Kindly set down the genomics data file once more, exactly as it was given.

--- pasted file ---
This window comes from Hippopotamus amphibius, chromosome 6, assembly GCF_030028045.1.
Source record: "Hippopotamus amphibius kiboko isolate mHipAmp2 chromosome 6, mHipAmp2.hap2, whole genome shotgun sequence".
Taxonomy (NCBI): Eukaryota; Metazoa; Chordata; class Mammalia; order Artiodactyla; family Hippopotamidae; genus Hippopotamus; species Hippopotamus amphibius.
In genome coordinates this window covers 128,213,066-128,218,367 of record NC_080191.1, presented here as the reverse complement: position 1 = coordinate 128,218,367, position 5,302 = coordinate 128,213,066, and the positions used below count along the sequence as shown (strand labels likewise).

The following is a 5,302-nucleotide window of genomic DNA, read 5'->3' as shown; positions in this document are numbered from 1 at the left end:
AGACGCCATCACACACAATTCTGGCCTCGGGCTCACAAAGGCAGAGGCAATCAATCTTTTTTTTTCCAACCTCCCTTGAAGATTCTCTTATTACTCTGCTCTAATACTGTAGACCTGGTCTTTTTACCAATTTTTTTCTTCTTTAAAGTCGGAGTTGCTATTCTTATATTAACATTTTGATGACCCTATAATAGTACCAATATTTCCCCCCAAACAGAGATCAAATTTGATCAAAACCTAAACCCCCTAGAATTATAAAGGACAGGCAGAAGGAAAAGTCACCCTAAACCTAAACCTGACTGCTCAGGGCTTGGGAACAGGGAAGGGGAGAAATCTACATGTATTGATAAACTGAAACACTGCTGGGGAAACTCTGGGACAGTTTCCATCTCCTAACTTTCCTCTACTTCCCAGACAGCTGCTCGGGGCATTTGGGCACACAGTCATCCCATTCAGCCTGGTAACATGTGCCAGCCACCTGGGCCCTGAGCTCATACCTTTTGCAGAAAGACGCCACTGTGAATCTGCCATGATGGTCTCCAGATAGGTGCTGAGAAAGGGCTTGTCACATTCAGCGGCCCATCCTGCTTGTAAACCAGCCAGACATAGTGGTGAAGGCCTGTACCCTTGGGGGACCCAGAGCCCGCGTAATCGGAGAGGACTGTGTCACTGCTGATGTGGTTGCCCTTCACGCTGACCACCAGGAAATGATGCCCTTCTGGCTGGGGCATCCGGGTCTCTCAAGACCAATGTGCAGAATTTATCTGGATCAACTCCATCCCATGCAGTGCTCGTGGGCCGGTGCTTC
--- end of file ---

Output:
This window comes from Hippopotamus amphibius, chromosome 6, assembly GCF_030028045.1.
Source record: "Hippopotamus amphibius kiboko isolate mHipAmp2 chromosome 6, mHipAmp2.hap2, whole genome shotgun sequence".
Taxonomy (NCBI): Eukaryota; Metazoa; Chordata; class Mammalia; order Artiodactyla; family Hippopotamidae; genus Hippopotamus; species Hippopotamus amphibius.
In genome coordinates this window covers 128,213,066-128,218,367 of record NC_080191.1, presented here as the reverse complement: position 1 = coordinate 128,218,367, position 5,302 = coordinate 128,213,066, and the positions used below count along the sequence as shown (strand labels likewise).

The following is a 5,302-nucleotide window of genomic DNA, read 5'->3' as shown; positions in this document are numbered from 1 at the left end:
AGACGCCATCACACACAATTCTGGCCTCGGGCTCACAAAGGCAGAGGCAATCAATCTTTTTTTTTCCAACCTCCCTTGAAGATTCTCTTATTACTCTGCTCTAATACTGTAGACCTGGTCTTTTTACCAATTTTTTTCTTCTTTAAAGTCGGAGTTGCTATTCTTATATTAACATTTTGATGACCCTATAATAGTACCAATATTTCCCCCCAAACAGAGATCAAATTTGATCAAAACCTAAACCCCCTAGAATTATAAAGGACAGGCAGAAGGAAAAGTCACCCTAAACCTAAACCTGACTGCTCAGGGCTTGGGAACAGGGAAGGGGAGAAATCTACATGTATTGATAAACTGAAACACTGCTGGGGAAACTCTGGGACAGTTTCCATCTCCTAACTTTCCTCTACTTCCCAGACAGCTGCTCGGGGCATTTGGGCACACAGTCATCCCATTCAGCCTGGTAACATGTGCCAGCCACCTGGGCCCTGAGCTCATACCTTTTGCAGAAAGACGCCACTGTGAATCTGCCATGATGGTCTCCAGATAGGTGCTGAGAAAGGGCTTGTCACATTCAGCGGCCCATCCTGCTTGTAAACCAGCCAGACATAGTGGTGAAGGCCTGTACCCTTGGGGGACCCAGAGCCCGCGTAATCGGAGAGGACTGTGTCACTGCTGATGTGGTTGCCCTTCACGCTGACCACCAGGAAATGATGCCCTTCTGGCTGGGGCATCCGGGTCTCTCAAGACCAATGTGCAGAATTTATCTGGATCAACTCCATCCCATGCAGTGCTCGTGGGCCGGTGCTTC